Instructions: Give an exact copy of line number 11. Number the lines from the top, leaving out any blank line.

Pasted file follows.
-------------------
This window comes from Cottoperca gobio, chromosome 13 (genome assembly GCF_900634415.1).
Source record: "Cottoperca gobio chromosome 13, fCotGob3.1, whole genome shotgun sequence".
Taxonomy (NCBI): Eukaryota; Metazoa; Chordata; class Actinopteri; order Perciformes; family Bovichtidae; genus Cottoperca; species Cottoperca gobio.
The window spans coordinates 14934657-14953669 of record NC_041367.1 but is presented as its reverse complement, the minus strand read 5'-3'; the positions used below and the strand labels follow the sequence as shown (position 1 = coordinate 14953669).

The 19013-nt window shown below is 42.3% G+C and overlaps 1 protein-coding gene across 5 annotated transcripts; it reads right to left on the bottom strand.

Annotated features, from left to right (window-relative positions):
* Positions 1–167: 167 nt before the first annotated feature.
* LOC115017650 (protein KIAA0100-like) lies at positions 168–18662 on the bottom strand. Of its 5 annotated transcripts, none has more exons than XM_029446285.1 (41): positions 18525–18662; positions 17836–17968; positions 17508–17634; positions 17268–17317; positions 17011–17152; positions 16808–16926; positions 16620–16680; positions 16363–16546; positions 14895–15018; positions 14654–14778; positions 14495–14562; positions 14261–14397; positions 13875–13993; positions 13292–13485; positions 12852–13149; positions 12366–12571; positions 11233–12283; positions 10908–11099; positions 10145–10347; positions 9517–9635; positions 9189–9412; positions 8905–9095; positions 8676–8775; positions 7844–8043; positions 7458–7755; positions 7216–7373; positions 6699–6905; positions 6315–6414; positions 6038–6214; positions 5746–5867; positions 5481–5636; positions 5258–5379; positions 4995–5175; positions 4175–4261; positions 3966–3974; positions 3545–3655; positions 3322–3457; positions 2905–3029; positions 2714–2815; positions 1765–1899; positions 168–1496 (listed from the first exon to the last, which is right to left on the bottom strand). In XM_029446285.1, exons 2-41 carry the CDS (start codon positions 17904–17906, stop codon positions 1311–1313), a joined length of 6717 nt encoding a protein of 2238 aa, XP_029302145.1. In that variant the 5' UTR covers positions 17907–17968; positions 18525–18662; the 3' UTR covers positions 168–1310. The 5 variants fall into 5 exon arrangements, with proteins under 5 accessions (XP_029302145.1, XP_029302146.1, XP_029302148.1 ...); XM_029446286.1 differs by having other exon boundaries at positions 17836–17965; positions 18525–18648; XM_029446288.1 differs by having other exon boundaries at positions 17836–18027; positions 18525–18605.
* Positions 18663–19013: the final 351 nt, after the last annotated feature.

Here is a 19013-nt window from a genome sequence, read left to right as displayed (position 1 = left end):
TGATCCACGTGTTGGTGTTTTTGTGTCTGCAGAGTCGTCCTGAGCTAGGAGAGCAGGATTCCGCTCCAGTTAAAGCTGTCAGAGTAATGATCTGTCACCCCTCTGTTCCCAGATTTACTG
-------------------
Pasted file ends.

TGATCCACGTGTTGGTGTTTTTGTGTCTGCAGAGTCGTCCTGAGCTAGGAGAGCAGGATTCCGCTCCAGTTAAAGCTGTCAGAGTAATGATCTGTCACCCCTCTGTTCCCAGATTTACTG